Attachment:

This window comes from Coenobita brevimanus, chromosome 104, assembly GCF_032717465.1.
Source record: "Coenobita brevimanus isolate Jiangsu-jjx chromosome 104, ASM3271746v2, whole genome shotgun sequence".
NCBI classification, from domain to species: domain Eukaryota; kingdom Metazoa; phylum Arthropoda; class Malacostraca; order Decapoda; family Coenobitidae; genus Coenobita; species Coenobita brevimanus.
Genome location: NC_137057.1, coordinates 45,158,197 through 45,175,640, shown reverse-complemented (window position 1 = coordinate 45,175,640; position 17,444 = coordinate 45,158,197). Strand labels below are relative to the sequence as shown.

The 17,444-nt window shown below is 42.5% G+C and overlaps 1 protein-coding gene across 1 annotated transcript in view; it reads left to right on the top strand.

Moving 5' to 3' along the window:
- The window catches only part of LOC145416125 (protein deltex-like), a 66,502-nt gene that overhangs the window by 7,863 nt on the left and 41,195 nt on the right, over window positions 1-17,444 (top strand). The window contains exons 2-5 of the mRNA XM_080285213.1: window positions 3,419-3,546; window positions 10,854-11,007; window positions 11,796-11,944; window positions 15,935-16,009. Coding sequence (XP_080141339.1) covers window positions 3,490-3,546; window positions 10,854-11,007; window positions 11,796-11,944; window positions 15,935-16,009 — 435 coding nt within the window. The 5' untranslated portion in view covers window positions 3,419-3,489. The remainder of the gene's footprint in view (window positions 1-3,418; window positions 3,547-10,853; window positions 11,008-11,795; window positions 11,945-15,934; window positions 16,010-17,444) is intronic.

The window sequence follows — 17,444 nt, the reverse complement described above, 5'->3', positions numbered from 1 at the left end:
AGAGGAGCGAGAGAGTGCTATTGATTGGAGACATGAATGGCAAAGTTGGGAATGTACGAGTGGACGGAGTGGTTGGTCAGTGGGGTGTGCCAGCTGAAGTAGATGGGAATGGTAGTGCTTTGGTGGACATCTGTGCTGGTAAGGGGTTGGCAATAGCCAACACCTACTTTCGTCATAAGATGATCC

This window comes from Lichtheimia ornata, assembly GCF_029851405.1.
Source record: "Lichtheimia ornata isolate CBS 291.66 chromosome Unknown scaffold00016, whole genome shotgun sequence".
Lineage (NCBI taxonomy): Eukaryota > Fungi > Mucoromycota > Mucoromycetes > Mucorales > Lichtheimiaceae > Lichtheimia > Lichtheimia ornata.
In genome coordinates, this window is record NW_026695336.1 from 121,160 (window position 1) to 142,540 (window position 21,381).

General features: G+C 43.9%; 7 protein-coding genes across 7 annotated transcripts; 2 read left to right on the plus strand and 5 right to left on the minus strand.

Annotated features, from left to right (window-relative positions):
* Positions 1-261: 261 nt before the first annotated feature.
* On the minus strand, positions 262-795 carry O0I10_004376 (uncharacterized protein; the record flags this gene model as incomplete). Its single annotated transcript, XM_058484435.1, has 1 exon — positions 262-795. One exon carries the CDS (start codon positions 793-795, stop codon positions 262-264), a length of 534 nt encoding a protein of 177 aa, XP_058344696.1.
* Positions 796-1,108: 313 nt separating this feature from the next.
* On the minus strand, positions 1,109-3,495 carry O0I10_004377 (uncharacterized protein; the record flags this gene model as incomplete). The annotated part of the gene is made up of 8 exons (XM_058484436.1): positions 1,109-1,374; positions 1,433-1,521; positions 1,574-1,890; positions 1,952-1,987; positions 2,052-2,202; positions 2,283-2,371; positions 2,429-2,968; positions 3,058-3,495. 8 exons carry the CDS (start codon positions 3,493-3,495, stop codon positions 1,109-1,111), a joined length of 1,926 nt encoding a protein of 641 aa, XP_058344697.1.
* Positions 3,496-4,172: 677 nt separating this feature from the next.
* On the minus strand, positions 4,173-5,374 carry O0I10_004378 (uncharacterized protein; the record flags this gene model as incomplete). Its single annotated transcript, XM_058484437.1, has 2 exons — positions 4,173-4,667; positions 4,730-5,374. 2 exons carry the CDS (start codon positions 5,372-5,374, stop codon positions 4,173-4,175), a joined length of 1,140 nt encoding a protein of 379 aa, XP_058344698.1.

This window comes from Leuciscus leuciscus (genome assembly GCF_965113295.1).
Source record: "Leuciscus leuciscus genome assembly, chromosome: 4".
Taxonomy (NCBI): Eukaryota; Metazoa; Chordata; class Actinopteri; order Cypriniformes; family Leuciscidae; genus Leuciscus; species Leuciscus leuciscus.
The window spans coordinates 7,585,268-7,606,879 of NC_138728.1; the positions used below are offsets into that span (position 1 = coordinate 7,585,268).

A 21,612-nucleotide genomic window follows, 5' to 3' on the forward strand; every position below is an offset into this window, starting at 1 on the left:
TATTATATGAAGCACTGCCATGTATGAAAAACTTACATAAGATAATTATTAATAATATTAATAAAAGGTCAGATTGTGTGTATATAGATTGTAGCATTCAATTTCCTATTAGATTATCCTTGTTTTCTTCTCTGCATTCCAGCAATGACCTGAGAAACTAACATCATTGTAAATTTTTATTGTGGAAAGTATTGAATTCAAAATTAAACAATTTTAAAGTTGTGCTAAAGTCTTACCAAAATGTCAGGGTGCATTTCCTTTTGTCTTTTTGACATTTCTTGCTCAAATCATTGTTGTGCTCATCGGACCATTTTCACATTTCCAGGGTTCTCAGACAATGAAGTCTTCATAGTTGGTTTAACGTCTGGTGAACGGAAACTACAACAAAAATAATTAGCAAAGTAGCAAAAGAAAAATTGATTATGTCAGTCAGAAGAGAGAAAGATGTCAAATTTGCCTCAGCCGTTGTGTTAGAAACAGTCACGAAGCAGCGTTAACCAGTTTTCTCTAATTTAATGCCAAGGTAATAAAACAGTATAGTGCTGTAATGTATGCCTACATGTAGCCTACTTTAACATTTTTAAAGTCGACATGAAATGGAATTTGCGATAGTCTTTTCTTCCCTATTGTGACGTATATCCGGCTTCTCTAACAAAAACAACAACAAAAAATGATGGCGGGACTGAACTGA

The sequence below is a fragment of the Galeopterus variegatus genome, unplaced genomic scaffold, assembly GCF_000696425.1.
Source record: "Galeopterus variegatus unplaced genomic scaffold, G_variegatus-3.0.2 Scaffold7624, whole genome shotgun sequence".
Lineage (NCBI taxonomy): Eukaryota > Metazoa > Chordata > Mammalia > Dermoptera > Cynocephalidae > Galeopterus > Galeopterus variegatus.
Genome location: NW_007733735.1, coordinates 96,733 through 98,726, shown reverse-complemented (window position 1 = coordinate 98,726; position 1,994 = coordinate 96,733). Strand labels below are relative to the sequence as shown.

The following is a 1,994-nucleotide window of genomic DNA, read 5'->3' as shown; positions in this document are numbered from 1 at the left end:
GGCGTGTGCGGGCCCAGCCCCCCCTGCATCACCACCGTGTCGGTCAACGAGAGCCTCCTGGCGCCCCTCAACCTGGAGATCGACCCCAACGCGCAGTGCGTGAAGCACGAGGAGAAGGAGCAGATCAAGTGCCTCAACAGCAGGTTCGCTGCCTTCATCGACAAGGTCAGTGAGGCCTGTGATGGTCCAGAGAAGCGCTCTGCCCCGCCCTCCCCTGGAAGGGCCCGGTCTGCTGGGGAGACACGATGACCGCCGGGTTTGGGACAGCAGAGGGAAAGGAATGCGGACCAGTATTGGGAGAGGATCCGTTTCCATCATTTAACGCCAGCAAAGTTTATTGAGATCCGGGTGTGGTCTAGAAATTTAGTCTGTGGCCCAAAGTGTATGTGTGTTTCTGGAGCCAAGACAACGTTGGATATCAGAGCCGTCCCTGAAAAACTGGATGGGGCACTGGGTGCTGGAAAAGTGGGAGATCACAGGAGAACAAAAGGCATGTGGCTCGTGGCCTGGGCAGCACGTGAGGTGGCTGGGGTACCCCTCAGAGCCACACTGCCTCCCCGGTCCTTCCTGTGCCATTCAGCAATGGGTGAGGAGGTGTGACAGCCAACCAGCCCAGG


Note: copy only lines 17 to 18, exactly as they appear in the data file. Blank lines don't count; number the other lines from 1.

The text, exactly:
* On the minus strand, positions 262-795 carry O0I10_004376 (uncharacterized protein; the record flags this gene model as incomplete). Its single annotated transcript, XM_058484435.1, has 1 exon — positions 262-795. One exon carries the CDS (start codon positions 793-795, stop codon positions 262-264), a length of 534 nt encoding a protein of 177 aa, XP_058344696.1.
* Positions 796-1,108: 313 nt separating this feature from the next.